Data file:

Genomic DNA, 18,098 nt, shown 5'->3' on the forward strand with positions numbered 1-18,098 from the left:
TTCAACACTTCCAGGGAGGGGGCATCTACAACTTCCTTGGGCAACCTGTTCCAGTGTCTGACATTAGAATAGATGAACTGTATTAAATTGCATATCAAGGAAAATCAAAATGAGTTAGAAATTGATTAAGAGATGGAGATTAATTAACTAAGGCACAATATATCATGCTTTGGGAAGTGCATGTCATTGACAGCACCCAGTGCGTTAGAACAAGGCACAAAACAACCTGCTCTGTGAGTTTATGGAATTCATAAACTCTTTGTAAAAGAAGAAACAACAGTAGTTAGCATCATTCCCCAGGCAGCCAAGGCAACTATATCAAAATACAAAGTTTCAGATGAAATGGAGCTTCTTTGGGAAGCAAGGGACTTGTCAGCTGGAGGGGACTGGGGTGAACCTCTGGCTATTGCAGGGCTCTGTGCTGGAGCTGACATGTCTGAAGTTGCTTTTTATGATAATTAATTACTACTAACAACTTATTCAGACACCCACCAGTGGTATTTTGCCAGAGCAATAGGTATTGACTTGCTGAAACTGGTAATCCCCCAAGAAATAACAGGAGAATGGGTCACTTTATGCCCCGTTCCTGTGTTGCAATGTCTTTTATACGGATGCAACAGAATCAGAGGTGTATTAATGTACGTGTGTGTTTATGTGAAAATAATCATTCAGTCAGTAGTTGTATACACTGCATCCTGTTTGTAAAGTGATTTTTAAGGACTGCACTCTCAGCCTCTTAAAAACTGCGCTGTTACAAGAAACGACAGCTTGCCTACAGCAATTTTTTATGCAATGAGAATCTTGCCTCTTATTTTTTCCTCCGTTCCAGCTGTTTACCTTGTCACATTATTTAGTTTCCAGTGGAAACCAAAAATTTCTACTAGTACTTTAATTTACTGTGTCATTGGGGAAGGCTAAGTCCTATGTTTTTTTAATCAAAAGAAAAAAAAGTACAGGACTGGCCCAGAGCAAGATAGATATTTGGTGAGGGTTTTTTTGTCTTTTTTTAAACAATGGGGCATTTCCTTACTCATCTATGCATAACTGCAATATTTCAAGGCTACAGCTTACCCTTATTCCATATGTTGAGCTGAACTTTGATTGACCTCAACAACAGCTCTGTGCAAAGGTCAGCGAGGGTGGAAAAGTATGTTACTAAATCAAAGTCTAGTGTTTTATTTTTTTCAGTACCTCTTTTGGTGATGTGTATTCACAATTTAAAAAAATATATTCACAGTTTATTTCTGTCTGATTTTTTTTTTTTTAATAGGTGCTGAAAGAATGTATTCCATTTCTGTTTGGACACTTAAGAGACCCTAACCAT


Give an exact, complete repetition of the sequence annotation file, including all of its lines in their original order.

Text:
Genomic DNA, 18,098 nt, shown 5'->3' on the forward strand with positions numbered 1-18,098 from the left:
TTCAACACTTCCAGGGAGGGGGCATCTACAACTTCCTTGGGCAACCTGTTCCAGTGTCTGACATTAGAATAGATGAACTGTATTAAATTGCATATCAAGGAAAATCAAAATGAGTTAGAAATTGATTAAGAGATGGAGATTAATTAACTAAGGCACAATATATCATGCTTTGGGAAGTGCATGTCATTGACAGCACCCAGTGCGTTAGAACAAGGCACAAAACAACCTGCTCTGTGAGTTTATGGAATTCATAAACTCTTTGTAAAAGAAGAAACAACAGTAGTTAGCATCATTCCCCAGGCAGCCAAGGCAACTATATCAAAATACAAAGTTTCAGATGAAATGGAGCTTCTTTGGGAAGCAAGGGACTTGTCAGCTGGAGGGGACTGGGGTGAACCTCTGGCTATTGCAGGGCTCTGTGCTGGAGCTGACATGTCTGAAGTTGCTTTTTATGATAATTAATTACTACTAACAACTTATTCAGACACCCACCAGTGGTATTTTGCCAGAGCAATAGGTATTGACTTGCTGAAACTGGTAATCCCCCAAGAAATAACAGGAGAATGGGTCACTTTATGCCCCGTTCCTGTGTTGCAATGTCTTTTATACGGATGCAACAGAATCAGAGGTGTATTAATGTACGTGTGTGTTTATGTGAAAATAATCATTCAGTCAGTAGTTGTATACACTGCATCCTGTTTGTAAAGTGATTTTTAAGGACTGCACTCTCAGCCTCTTAAAAACTGCGCTGTTACAAGAAACGACAGCTTGCCTACAGCAATTTTTTATGCAATGAGAATCTTGCCTCTTATTTTTTCCTCCGTTCCAGCTGTTTACCTTGTCACATTATTTAGTTTCCAGTGGAAACCAAAAATTTCTACTAGTACTTTAATTTACTGTGTCATTGGGGAAGGCTAAGTCCTATGTTTTTTTAATCAAAAGAAAAAAAAGTACAGGACTGGCCCAGAGCAAGATAGATATTTGGTGAGGGTTTTTTTGTCTTTTTTTAAACAATGGGGCATTTCCTTACTCATCTATGCATAACTGCAATATTTCAAGGCTACAGCTTACCCTTATTCCATATGTTGAGCTGAACTTTGATTGACCTCAACAACAGCTCTGTGCAAAGGTCAGCGAGGGTGGAAAAGTATGTTACTAAATCAAAGTCTAGTGTTTTATTTTTTTCAGTACCTCTTTTGGTGATGTGTATTCACAATTTAAAAAAATATATTCACAGTTTATTTCTGTCTGATTTTTTTTTTTTTAATAGGTGCTGAAAGAATGTATTCCATTTCTGTTTGGACACTTAAGAGACCCTAACCAT